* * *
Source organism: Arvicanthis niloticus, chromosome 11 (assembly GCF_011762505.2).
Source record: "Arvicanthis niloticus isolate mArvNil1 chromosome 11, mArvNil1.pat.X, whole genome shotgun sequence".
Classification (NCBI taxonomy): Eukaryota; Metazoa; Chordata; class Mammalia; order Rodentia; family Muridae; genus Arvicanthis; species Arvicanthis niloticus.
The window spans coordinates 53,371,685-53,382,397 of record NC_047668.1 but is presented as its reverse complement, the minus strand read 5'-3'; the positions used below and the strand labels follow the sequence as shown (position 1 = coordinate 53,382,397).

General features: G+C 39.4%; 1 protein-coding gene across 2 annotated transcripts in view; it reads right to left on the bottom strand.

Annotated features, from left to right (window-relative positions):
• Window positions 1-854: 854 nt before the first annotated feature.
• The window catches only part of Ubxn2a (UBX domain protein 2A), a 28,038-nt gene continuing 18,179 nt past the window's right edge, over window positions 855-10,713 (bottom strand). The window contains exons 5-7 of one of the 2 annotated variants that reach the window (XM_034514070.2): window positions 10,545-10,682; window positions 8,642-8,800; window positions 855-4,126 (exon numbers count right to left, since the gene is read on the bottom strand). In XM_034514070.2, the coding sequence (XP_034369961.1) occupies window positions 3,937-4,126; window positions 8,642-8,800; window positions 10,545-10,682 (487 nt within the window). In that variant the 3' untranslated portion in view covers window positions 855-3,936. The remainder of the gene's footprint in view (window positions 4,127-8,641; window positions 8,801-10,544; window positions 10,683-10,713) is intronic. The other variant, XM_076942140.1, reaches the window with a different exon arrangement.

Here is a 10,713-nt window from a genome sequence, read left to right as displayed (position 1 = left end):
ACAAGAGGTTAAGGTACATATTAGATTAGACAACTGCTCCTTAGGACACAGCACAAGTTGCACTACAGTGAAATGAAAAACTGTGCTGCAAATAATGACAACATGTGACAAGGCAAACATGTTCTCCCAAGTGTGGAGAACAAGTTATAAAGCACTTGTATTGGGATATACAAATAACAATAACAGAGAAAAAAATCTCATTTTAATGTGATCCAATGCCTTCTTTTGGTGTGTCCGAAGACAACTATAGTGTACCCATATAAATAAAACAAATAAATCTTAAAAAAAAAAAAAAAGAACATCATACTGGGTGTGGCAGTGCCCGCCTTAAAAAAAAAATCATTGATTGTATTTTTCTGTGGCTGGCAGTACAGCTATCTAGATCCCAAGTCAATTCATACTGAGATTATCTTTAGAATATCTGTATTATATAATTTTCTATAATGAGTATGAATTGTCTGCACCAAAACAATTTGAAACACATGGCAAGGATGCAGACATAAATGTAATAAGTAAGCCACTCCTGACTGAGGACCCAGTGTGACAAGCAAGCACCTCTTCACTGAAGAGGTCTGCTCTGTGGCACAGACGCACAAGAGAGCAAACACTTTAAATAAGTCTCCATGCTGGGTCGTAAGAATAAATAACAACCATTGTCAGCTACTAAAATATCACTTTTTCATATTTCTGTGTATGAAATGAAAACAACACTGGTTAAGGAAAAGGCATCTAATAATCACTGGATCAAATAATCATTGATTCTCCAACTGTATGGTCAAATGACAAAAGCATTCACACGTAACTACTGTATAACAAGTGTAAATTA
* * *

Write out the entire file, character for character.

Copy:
Source organism: Arvicanthis niloticus, chromosome 11 (assembly GCF_011762505.2).
Source record: "Arvicanthis niloticus isolate mArvNil1 chromosome 11, mArvNil1.pat.X, whole genome shotgun sequence".
Classification (NCBI taxonomy): Eukaryota; Metazoa; Chordata; class Mammalia; order Rodentia; family Muridae; genus Arvicanthis; species Arvicanthis niloticus.
The window spans coordinates 53,371,685-53,382,397 of record NC_047668.1 but is presented as its reverse complement, the minus strand read 5'-3'; the positions used below and the strand labels follow the sequence as shown (position 1 = coordinate 53,382,397).

General features: G+C 39.4%; 1 protein-coding gene across 2 annotated transcripts in view; it reads right to left on the bottom strand.

Annotated features, from left to right (window-relative positions):
• Window positions 1-854: 854 nt before the first annotated feature.
• The window catches only part of Ubxn2a (UBX domain protein 2A), a 28,038-nt gene continuing 18,179 nt past the window's right edge, over window positions 855-10,713 (bottom strand). The window contains exons 5-7 of one of the 2 annotated variants that reach the window (XM_034514070.2): window positions 10,545-10,682; window positions 8,642-8,800; window positions 855-4,126 (exon numbers count right to left, since the gene is read on the bottom strand). In XM_034514070.2, the coding sequence (XP_034369961.1) occupies window positions 3,937-4,126; window positions 8,642-8,800; window positions 10,545-10,682 (487 nt within the window). In that variant the 3' untranslated portion in view covers window positions 855-3,936. The remainder of the gene's footprint in view (window positions 4,127-8,641; window positions 8,801-10,544; window positions 10,683-10,713) is intronic. The other variant, XM_076942140.1, reaches the window with a different exon arrangement.

Here is a 10,713-nt window from a genome sequence, read left to right as displayed (position 1 = left end):
ACAAGAGGTTAAGGTACATATTAGATTAGACAACTGCTCCTTAGGACACAGCACAAGTTGCACTACAGTGAAATGAAAAACTGTGCTGCAAATAATGACAACATGTGACAAGGCAAACATGTTCTCCCAAGTGTGGAGAACAAGTTATAAAGCACTTGTATTGGGATATACAAATAACAATAACAGAGAAAAAAATCTCATTTTAATGTGATCCAATGCCTTCTTTTGGTGTGTCCGAAGACAACTATAGTGTACCCATATAAATAAAACAAATAAATCTTAAAAAAAAAAAAAAAGAACATCATACTGGGTGTGGCAGTGCCCGCCTTAAAAAAAAAATCATTGATTGTATTTTTCTGTGGCTGGCAGTACAGCTATCTAGATCCCAAGTCAATTCATACTGAGATTATCTTTAGAATATCTGTATTATATAATTTTCTATAATGAGTATGAATTGTCTGCACCAAAACAATTTGAAACACATGGCAAGGATGCAGACATAAATGTAATAAGTAAGCCACTCCTGACTGAGGACCCAGTGTGACAAGCAAGCACCTCTTCACTGAAGAGGTCTGCTCTGTGGCACAGACGCACAAGAGAGCAAACACTTTAAATAAGTCTCCATGCTGGGTCGTAAGAATAAATAACAACCATTGTCAGCTACTAAAATATCACTTTTTCATATTTCTGTGTATGAAATGAAAACAACACTGGTTAAGGAAAAGGCATCTAATAATCACTGGATCAAATAATCATTGATTCTCCAACTGTATGGTCAAATGACAAAAGCATTCACACGTAACTACTGTATAACAAGTGTAAATTA